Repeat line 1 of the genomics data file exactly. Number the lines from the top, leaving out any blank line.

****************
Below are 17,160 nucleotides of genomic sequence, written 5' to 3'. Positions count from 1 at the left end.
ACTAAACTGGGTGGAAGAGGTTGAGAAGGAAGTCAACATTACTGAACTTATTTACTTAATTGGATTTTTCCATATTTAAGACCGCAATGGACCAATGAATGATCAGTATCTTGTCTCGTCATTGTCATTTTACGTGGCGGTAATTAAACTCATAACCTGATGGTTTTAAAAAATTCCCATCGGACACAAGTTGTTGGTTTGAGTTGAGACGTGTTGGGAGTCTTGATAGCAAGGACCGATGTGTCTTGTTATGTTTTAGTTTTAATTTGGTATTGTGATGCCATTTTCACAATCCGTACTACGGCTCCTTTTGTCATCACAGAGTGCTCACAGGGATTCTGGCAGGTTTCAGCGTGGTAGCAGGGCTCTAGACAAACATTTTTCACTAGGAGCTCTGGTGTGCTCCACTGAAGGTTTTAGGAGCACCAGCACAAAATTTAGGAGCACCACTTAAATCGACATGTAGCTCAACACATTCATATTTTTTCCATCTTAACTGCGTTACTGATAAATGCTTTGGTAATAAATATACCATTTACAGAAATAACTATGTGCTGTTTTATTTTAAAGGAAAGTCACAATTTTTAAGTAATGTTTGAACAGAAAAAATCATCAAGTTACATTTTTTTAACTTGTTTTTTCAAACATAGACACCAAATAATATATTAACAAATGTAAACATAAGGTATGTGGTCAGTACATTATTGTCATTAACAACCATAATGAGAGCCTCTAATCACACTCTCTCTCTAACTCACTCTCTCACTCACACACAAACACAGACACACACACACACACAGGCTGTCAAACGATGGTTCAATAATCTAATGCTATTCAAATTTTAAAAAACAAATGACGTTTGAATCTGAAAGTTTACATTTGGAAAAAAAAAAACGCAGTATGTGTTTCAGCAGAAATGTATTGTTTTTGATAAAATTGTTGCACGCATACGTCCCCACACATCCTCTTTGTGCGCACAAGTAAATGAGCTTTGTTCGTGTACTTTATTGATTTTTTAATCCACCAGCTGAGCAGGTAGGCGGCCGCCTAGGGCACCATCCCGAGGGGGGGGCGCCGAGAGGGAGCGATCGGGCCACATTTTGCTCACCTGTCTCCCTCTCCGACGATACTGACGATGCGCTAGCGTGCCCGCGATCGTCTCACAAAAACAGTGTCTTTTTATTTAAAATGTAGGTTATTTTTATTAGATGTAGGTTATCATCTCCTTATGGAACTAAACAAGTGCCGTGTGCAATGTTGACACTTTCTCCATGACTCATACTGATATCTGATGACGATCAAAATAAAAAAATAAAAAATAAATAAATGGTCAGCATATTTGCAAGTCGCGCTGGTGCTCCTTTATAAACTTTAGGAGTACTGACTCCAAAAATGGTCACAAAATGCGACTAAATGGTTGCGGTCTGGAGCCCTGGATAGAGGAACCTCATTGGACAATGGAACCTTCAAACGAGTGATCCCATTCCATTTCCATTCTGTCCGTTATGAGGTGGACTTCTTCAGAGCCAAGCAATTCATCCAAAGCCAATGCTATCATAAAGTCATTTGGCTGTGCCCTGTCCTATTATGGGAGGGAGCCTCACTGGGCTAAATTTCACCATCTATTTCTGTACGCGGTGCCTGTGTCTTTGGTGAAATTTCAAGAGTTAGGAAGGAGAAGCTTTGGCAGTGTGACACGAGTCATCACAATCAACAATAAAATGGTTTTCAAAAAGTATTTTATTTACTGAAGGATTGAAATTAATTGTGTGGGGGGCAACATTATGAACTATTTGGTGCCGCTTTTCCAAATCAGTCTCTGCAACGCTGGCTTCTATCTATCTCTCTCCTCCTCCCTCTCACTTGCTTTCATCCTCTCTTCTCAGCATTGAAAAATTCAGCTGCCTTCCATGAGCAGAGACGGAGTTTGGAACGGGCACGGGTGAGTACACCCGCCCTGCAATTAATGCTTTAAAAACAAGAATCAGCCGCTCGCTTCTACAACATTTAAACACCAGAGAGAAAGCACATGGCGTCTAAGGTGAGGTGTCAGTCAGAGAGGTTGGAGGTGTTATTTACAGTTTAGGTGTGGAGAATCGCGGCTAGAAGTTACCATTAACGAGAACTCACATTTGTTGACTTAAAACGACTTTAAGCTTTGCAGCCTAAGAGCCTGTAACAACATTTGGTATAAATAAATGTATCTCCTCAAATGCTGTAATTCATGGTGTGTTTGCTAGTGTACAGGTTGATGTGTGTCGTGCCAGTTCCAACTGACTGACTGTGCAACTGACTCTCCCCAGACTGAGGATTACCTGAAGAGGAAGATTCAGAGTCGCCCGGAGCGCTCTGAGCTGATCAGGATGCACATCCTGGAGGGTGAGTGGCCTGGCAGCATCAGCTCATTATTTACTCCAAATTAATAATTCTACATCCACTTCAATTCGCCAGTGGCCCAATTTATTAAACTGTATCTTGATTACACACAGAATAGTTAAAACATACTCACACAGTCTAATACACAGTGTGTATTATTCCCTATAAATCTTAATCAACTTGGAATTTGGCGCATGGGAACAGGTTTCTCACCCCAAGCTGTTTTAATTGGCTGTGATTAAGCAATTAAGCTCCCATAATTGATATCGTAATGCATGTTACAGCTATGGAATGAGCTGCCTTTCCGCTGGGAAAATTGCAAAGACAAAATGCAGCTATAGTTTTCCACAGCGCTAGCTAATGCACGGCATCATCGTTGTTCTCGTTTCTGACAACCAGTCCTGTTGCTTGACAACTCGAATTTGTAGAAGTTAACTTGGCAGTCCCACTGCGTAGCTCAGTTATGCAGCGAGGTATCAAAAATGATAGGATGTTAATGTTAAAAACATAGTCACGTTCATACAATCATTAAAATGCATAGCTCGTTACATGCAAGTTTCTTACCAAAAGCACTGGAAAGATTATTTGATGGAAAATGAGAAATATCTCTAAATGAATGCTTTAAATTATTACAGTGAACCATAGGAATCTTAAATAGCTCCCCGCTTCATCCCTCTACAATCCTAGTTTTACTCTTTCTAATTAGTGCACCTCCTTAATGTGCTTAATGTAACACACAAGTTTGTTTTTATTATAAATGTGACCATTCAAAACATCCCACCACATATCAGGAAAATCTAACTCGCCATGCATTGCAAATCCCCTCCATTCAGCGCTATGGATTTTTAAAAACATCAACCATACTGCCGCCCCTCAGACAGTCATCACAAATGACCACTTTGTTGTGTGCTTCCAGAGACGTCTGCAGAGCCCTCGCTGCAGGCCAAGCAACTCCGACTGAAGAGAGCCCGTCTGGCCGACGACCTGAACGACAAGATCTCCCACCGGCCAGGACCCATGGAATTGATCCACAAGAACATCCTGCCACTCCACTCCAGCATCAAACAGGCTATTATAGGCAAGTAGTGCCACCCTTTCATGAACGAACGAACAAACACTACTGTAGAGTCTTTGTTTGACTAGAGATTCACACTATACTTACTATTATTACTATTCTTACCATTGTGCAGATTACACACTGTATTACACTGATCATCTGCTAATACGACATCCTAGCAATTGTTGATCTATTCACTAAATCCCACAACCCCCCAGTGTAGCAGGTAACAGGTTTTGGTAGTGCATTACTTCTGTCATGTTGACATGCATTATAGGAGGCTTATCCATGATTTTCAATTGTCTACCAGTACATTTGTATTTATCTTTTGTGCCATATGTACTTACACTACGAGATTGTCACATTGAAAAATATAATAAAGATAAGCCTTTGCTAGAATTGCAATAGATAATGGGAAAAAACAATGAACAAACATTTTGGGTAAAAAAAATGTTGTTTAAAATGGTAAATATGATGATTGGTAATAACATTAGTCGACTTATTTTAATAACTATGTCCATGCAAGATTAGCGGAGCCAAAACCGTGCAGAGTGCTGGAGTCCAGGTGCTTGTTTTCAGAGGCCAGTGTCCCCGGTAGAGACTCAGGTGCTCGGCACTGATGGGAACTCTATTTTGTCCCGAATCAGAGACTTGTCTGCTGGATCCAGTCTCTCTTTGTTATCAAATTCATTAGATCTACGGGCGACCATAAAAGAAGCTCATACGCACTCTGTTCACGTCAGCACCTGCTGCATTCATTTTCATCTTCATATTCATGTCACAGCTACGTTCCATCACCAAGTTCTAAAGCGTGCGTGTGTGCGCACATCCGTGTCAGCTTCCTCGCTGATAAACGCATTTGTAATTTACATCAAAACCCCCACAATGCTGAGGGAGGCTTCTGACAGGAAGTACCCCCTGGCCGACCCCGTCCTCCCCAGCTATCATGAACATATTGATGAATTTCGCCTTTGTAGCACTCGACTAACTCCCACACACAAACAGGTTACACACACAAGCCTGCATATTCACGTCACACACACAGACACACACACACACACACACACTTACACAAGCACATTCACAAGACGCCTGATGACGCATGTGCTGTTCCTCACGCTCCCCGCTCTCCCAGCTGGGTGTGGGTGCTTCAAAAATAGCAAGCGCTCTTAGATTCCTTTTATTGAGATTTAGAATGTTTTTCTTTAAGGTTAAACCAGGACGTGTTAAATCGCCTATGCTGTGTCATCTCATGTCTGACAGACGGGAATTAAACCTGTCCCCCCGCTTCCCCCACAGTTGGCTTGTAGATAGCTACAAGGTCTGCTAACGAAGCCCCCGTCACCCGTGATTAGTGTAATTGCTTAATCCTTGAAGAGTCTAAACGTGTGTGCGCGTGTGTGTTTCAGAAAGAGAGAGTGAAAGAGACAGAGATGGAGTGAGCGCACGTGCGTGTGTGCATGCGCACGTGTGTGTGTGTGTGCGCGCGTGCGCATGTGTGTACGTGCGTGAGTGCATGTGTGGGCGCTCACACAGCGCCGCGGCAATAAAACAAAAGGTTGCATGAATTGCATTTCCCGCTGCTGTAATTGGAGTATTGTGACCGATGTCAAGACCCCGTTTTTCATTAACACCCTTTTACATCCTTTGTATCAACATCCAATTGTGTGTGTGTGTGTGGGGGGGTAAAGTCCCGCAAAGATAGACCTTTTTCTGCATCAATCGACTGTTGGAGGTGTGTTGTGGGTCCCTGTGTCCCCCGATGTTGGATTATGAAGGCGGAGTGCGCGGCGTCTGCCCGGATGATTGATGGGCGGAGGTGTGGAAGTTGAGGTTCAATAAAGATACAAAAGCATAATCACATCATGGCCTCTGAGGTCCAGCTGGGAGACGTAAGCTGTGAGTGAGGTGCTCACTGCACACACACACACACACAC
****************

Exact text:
Below are 17,160 nucleotides of genomic sequence, written 5' to 3'. Positions count from 1 at the left end.